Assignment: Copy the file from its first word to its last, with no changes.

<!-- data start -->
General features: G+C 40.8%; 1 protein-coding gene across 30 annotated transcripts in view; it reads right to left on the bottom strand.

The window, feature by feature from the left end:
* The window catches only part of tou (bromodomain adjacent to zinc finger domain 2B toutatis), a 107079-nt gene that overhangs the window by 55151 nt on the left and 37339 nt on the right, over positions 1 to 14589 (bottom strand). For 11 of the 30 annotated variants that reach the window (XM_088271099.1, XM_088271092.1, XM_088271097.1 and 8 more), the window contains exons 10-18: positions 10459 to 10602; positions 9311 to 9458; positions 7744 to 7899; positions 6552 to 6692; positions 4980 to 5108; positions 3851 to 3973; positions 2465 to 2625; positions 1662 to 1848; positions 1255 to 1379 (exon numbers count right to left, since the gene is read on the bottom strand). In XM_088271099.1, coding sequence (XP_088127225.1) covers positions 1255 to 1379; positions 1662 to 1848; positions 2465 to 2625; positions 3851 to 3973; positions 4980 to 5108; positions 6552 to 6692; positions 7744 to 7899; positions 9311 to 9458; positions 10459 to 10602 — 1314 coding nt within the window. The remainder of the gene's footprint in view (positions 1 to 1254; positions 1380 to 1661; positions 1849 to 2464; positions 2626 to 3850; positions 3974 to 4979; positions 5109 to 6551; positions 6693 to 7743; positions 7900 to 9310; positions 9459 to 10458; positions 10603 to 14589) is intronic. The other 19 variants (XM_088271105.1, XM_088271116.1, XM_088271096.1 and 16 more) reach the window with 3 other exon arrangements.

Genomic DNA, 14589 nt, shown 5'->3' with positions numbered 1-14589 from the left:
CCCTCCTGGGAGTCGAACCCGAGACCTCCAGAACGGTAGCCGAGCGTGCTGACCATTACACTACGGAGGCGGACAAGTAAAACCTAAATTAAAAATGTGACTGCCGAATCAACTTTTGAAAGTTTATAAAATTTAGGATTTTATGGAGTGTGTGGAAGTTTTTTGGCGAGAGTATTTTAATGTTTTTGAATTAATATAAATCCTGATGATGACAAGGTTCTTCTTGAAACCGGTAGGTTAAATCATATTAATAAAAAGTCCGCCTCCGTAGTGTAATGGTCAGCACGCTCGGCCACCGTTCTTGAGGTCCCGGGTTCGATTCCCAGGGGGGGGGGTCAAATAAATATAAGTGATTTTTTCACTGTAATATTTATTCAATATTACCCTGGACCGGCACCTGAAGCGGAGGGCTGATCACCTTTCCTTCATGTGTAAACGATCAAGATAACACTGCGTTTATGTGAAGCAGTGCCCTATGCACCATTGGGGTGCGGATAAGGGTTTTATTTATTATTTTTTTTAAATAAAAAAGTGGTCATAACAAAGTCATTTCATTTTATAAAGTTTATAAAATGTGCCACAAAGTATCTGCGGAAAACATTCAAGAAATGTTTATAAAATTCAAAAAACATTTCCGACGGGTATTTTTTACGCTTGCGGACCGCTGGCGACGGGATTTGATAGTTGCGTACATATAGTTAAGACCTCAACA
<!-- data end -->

General features: G+C 40.8%; 1 protein-coding gene across 30 annotated transcripts in view; it reads right to left on the bottom strand.

The window, feature by feature from the left end:
* The window catches only part of tou (bromodomain adjacent to zinc finger domain 2B toutatis), a 107079-nt gene that overhangs the window by 55151 nt on the left and 37339 nt on the right, over positions 1 to 14589 (bottom strand). For 11 of the 30 annotated variants that reach the window (XM_088271099.1, XM_088271092.1, XM_088271097.1 and 8 more), the window contains exons 10-18: positions 10459 to 10602; positions 9311 to 9458; positions 7744 to 7899; positions 6552 to 6692; positions 4980 to 5108; positions 3851 to 3973; positions 2465 to 2625; positions 1662 to 1848; positions 1255 to 1379 (exon numbers count right to left, since the gene is read on the bottom strand). In XM_088271099.1, coding sequence (XP_088127225.1) covers positions 1255 to 1379; positions 1662 to 1848; positions 2465 to 2625; positions 3851 to 3973; positions 4980 to 5108; positions 6552 to 6692; positions 7744 to 7899; positions 9311 to 9458; positions 10459 to 10602 — 1314 coding nt within the window. The remainder of the gene's footprint in view (positions 1 to 1254; positions 1380 to 1661; positions 1849 to 2464; positions 2626 to 3850; positions 3974 to 4979; positions 5109 to 6551; positions 6693 to 7743; positions 7900 to 9310; positions 9459 to 10458; positions 10603 to 14589) is intronic. The other 19 variants (XM_088271105.1, XM_088271116.1, XM_088271096.1 and 16 more) reach the window with 3 other exon arrangements.

Genomic DNA, 14589 nt, shown 5'->3' with positions numbered 1-14589 from the left:
CCCTCCTGGGAGTCGAACCCGAGACCTCCAGAACGGTAGCCGAGCGTGCTGACCATTACACTACGGAGGCGGACAAGTAAAACCTAAATTAAAAATGTGACTGCCGAATCAACTTTTGAAAGTTTATAAAATTTAGGATTTTATGGAGTGTGTGGAAGTTTTTTGGCGAGAGTATTTTAATGTTTTTGAATTAATATAAATCCTGATGATGACAAGGTTCTTCTTGAAACCGGTAGGTTAAATCATATTAATAAAAAGTCCGCCTCCGTAGTGTAATGGTCAGCACGCTCGGCCACCGTTCTTGAGGTCCCGGGTTCGATTCCCAGGGGGGGGGGTCAAATAAATATAAGTGATTTTTTCACTGTAATATTTATTCAATATTACCCTGGACCGGCACCTGAAGCGGAGGGCTGATCACCTTTCCTTCATGTGTAAACGATCAAGATAACACTGCGTTTATGTGAAGCAGTGCCCTATGCACCATTGGGGTGCGGATAAGGGTTTTATTTATTATTTTTTTTAAATAAAAAAGTGGTCATAACAAAGTCATTTCATTTTATAAAGTTTATAAAATGTGCCACAAAGTATCTGCGGAAAACATTCAAGAAATGTTTATAAAATTCAAAAAACATTTCCGACGGGTATTTTTTACGCTTGCGGACCGCTGGCGACGGGATTTGATAGTTGCGTACATATAGTTAAGACCTCAACA